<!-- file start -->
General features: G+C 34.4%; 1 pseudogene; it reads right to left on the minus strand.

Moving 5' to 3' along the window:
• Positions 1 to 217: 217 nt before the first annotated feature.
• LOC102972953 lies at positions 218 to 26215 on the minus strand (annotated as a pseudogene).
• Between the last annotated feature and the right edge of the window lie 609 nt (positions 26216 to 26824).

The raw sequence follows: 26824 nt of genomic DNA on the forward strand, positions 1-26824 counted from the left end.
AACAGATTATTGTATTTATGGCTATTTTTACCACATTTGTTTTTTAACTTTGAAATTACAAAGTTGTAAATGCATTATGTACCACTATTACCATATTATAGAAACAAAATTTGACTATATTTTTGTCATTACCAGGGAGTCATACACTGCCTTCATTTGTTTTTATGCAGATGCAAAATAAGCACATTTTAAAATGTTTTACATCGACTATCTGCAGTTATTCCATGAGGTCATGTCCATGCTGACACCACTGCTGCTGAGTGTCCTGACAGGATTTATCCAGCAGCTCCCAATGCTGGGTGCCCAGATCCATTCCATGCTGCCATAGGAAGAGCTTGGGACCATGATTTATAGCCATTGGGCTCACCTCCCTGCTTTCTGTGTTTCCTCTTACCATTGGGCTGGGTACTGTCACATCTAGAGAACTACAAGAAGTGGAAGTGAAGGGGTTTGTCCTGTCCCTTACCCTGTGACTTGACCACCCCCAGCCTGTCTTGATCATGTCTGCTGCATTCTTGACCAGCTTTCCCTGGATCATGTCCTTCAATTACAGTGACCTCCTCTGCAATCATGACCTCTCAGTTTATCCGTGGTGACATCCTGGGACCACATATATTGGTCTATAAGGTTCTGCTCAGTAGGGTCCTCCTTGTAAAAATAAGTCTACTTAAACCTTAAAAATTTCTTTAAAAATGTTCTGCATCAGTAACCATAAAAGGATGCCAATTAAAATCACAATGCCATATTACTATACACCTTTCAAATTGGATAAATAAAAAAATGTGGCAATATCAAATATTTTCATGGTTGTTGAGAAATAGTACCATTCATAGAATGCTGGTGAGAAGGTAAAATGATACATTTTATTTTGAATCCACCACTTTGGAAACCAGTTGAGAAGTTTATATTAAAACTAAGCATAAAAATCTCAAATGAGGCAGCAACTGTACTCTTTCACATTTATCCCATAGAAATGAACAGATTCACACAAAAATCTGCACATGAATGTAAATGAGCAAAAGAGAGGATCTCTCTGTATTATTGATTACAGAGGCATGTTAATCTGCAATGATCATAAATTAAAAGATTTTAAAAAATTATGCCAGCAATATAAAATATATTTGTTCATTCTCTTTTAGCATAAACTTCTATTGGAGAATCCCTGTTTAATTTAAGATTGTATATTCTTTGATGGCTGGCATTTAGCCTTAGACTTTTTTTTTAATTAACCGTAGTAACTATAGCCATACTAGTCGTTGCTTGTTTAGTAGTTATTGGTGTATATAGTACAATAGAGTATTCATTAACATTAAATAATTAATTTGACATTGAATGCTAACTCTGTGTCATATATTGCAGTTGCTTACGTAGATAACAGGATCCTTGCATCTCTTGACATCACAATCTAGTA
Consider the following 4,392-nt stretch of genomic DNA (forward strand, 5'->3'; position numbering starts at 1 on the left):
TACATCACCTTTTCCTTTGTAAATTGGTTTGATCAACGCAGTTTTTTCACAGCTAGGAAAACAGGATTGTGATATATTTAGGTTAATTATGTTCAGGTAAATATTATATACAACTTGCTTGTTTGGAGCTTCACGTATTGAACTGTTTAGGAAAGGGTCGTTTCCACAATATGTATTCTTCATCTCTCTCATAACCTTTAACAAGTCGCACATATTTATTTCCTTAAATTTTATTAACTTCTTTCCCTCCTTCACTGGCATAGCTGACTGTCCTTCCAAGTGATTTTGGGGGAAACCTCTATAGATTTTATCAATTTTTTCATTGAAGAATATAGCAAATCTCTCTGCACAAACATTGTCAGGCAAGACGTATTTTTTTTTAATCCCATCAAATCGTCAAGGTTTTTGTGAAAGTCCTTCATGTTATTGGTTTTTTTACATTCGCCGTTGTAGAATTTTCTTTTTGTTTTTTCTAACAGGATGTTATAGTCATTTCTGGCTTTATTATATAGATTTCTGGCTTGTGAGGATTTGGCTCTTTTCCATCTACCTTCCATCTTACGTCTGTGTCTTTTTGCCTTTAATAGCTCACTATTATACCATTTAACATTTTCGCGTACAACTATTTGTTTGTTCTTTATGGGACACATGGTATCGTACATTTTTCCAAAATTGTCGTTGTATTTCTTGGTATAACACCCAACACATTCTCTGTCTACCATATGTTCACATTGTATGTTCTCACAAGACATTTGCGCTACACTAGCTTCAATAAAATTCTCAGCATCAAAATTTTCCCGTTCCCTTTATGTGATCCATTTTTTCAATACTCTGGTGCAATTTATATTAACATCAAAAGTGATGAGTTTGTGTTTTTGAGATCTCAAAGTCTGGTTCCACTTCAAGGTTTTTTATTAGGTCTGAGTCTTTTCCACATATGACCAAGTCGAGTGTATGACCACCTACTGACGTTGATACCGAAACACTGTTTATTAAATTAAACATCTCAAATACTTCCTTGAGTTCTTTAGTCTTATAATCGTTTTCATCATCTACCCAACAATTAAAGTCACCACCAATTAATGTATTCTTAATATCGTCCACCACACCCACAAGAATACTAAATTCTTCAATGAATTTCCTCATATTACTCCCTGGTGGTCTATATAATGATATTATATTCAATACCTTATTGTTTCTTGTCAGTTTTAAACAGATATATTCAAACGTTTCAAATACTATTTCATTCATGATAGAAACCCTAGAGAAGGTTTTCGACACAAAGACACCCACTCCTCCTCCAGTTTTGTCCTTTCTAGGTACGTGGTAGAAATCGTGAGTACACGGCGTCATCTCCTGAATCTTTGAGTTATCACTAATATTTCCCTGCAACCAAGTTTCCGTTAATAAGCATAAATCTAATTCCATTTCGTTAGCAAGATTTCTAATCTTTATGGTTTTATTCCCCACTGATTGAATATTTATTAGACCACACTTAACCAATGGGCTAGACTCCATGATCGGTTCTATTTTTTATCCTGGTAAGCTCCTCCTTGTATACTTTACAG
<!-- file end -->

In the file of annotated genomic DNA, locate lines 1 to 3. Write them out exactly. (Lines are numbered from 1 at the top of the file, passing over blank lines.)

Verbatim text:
General features: G+C 34.4%; 1 pseudogene; it reads right to left on the minus strand.

Moving 5' to 3' along the window:
• Positions 1 to 217: 217 nt before the first annotated feature.